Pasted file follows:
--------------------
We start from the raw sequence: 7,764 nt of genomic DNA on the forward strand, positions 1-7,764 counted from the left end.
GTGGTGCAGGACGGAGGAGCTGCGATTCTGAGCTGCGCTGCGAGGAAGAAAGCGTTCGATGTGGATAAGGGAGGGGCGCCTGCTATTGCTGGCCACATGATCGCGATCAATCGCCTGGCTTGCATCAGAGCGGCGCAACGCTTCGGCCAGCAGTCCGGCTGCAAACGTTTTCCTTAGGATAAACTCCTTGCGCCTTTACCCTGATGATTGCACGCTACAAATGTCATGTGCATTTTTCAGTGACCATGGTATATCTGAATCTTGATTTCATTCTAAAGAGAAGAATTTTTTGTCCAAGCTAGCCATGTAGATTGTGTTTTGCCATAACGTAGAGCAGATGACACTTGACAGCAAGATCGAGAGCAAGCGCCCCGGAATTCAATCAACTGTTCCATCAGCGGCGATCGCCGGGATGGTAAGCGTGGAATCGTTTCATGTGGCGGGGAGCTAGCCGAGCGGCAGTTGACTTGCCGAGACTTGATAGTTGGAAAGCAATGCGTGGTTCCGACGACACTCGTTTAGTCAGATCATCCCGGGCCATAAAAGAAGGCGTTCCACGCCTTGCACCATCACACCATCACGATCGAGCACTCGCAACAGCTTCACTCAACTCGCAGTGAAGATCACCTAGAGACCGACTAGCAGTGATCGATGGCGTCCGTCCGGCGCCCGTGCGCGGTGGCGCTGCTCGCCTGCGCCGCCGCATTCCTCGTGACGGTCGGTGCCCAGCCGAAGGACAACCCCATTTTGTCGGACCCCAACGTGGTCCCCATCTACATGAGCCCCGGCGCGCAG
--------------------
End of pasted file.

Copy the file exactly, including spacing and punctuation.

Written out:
We start from the raw sequence: 7,764 nt of genomic DNA on the forward strand, positions 1-7,764 counted from the left end.
GTGGTGCAGGACGGAGGAGCTGCGATTCTGAGCTGCGCTGCGAGGAAGAAAGCGTTCGATGTGGATAAGGGAGGGGCGCCTGCTATTGCTGGCCACATGATCGCGATCAATCGCCTGGCTTGCATCAGAGCGGCGCAACGCTTCGGCCAGCAGTCCGGCTGCAAACGTTTTCCTTAGGATAAACTCCTTGCGCCTTTACCCTGATGATTGCACGCTACAAATGTCATGTGCATTTTTCAGTGACCATGGTATATCTGAATCTTGATTTCATTCTAAAGAGAAGAATTTTTTGTCCAAGCTAGCCATGTAGATTGTGTTTTGCCATAACGTAGAGCAGATGACACTTGACAGCAAGATCGAGAGCAAGCGCCCCGGAATTCAATCAACTGTTCCATCAGCGGCGATCGCCGGGATGGTAAGCGTGGAATCGTTTCATGTGGCGGGGAGCTAGCCGAGCGGCAGTTGACTTGCCGAGACTTGATAGTTGGAAAGCAATGCGTGGTTCCGACGACACTCGTTTAGTCAGATCATCCCGGGCCATAAAAGAAGGCGTTCCACGCCTTGCACCATCACACCATCACGATCGAGCACTCGCAACAGCTTCACTCAACTCGCAGTGAAGATCACCTAGAGACCGACTAGCAGTGATCGATGGCGTCCGTCCGGCGCCCGTGCGCGGTGGCGCTGCTCGCCTGCGCCGCCGCATTCCTCGTGACGGTCGGTGCCCAGCCGAAGGACAACCCCATTTTGTCGGACCCCAACGTGGTCCCCATCTACATGAGCCCCGGCGCGCAG